Just because you are getting older, you still need to be aware of the Scam artists when you are Traveling

As we all get up there in age, we must be aware of those who makes a living scamming us. Especially if we are in a hurry and not really paying close attention to the fine prints.

Yousef Alfuhigi

These days, travel planning starts on the internet. But as you research destinations online and comb travel sites for savings on lodging and flights, keep a sharp eye out for deceptive offers and outright scams that could cost you a bundle.

The Federal Trade Commission (FTC) received more than 53,891 reports of travel-related scams (including timeshare scams) in 2021, costing consumers $95 million — though the real numbers are likely far higher. Experts believe scams of all sorts are grossly underreported.

Be especially wary when using third-party hotel booking sites. According to a 2019 survey conducted for the American Hotel & Lodging Association (AHLA), nearly a quarter of consumers reported being misled by travel resellers on the phone or online, affecting $5.7 billion in transactions in 2018.

Unscrupulous resellers draw consumers through search engine ads and send them, via links or posted phone numbers, to booking websites or call centers that appear to be affiliated with a hotel. The look-alike site will feature detailed descriptions of rooms and amenities; it might even have the hotel’s name in its URL. But you are not actually dealing with the hotel. This can have consequences ranging from inconvenient (the reseller doesn’t transmit special requests, such as a wheelchair-accessible room) to expensive (higher rates than the hotel actually charges or hidden fees tacked on to your bill) to potentially trip ruining (you arrive and discover the booking was never made).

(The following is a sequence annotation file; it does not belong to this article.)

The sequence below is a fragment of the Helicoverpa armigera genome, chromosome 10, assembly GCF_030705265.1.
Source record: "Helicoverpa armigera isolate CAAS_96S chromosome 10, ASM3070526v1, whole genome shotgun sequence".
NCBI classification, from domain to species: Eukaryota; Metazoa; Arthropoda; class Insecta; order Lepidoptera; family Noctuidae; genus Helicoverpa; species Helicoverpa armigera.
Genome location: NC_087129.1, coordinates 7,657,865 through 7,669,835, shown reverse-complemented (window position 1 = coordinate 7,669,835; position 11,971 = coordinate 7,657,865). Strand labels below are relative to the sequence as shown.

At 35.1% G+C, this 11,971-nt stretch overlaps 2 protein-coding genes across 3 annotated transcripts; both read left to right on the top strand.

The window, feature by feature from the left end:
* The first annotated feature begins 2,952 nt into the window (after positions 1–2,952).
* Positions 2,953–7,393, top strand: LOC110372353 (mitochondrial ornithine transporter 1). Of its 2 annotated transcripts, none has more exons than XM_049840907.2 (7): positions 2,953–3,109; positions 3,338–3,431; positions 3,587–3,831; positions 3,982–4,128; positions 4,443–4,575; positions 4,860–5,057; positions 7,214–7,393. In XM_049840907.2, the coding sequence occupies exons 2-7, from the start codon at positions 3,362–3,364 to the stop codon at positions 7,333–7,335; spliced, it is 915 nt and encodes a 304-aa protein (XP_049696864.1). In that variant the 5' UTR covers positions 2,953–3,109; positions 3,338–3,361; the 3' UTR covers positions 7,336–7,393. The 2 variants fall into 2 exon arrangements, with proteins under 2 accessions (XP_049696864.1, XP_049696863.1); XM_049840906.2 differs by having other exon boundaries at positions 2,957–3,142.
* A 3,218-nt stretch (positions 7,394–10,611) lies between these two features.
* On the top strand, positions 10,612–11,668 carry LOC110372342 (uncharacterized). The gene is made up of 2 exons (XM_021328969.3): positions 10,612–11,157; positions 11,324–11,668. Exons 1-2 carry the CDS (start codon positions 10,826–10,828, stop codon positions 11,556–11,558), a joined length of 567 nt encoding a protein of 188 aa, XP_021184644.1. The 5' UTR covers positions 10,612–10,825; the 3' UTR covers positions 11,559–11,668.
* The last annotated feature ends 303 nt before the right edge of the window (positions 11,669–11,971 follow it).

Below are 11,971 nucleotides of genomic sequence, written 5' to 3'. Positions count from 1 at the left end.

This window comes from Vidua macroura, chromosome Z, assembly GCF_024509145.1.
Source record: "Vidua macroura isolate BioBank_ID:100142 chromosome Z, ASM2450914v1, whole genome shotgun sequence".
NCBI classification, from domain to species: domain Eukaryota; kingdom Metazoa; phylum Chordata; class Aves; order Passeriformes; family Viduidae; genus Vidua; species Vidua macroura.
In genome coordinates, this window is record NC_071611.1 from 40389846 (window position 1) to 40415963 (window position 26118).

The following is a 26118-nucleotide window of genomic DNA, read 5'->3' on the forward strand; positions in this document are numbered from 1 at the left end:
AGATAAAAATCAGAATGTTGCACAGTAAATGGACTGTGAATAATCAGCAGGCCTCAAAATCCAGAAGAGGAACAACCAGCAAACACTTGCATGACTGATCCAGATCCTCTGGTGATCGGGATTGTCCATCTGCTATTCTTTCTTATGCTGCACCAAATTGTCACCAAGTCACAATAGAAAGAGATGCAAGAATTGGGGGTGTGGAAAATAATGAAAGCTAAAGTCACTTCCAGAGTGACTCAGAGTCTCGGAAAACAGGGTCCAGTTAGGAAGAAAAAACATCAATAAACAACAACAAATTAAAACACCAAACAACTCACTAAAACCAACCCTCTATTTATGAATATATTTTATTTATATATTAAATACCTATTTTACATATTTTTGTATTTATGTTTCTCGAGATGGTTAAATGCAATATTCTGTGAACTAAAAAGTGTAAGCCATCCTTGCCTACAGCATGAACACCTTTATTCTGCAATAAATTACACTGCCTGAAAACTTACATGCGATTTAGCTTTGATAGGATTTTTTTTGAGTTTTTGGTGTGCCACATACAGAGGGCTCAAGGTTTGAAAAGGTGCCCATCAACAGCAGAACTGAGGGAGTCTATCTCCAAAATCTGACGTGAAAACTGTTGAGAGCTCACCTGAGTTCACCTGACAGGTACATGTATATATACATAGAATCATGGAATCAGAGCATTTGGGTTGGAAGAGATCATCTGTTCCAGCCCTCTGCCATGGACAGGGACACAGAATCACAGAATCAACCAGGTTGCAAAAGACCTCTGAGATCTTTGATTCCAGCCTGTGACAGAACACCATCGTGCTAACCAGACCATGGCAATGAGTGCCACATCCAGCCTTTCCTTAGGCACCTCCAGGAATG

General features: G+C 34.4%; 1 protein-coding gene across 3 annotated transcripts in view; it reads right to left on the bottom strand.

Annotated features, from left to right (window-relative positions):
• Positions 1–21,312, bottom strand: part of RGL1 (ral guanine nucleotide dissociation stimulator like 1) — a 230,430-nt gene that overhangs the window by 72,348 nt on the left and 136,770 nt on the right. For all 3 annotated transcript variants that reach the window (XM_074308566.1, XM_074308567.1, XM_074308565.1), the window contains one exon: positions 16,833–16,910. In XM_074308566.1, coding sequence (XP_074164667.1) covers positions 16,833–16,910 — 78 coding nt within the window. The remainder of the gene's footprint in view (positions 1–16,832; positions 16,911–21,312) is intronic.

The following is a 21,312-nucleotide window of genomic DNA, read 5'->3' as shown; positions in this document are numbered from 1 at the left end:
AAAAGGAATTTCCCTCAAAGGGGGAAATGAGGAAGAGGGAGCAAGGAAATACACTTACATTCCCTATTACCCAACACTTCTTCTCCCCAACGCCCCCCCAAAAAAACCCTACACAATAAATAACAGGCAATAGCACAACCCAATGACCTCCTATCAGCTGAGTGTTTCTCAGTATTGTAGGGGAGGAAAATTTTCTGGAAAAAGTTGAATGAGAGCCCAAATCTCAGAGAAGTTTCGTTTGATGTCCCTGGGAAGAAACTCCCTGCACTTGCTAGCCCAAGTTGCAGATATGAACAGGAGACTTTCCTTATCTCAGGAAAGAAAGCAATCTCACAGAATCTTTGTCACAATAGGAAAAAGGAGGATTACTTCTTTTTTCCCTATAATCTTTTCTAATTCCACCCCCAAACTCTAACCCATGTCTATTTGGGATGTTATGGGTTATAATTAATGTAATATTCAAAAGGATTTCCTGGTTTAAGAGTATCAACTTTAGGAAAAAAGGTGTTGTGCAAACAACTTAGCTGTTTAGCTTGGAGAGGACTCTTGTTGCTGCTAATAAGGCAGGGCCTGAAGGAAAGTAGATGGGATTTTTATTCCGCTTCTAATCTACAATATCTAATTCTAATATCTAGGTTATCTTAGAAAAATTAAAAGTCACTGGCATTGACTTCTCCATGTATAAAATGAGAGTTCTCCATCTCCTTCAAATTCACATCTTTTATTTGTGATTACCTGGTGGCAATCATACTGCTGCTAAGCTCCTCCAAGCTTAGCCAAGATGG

The AHLA includes a warning about these scams on its website, encouraging consumers “to book directly through the hotel website or mobile app, or through a trusted travel agent.”

There’s plenty more to look out for. For example:

  • Criminals operate look-alike websites for airlines, popular travel companies, tourist visa procurement, and federal Trusted Traveler programs like TSA PreCheck to harvest personal data from people who believe they’re booking tickets or signing up for smoother airport screening.
  • Scam emails offer promotions such as free flights to get you to give up credit card information or click links that download malware.
  • Bogus insurance brokers sell travel policies they falsely claim will cover coronavirus-related cancellations.
  • Scammers make up vacation-rental listings, or duplicate real ones, to collect payments for nonexistent bookings. 

Warning Signs

  • A cut-rate hotel or airline offer that seems too good to be true.
  • A hotel, airline or travel website has odd spelling or grammatical errors, suggesting it may have been created by a scammer in a foreign country.
  • A third-party website offering to expedite your tourist visa for a fee.

How to protect yourself from this scam

  • Book on the official website of a hotel, airline or other travel business, or use a reputable third-party booking site.
  • Carefully check a travel website’s URL. Scam sites may use “domain spoofing” tricks, such as an extra letter in the address, while mimicking major travel companies’ branding.    
  • Use the official government website to sign up for TSA PreCheck. Online searches for the program can turn up scam sites.
  • Get your tourist visa directly from the website of your destination country, to avoid scam sites that offer expedited visas (that you may never receive) for a fee. You’ll find links at travel.state.gov.
  • Look for written policies on canceling or modifying reservations, and confirm them before booking
  • Call the hotel or airline and confirm your reservation after booking on a travel website. If they don’t have a record of your booking, that may signal a problem that it’s best to solve well before you travel.
  • If you land on an unfamiliar travel site, check it out before booking. Search for the company’s name plus words like “review,” “complaint” or “scam” to see if other consumers have had bad experiences with the site, and look it up in the Better Business Bureau’s database.
  • Avoid clicking on links in emails with travel promotions like free airline tickets or warnings that your hotel loyalty points are about to expire. Mouse over the link to check whether it goes to a legitimate travel site.
  • Use credit cards, which offer better fraud protection than debit cards, to pay for travel.

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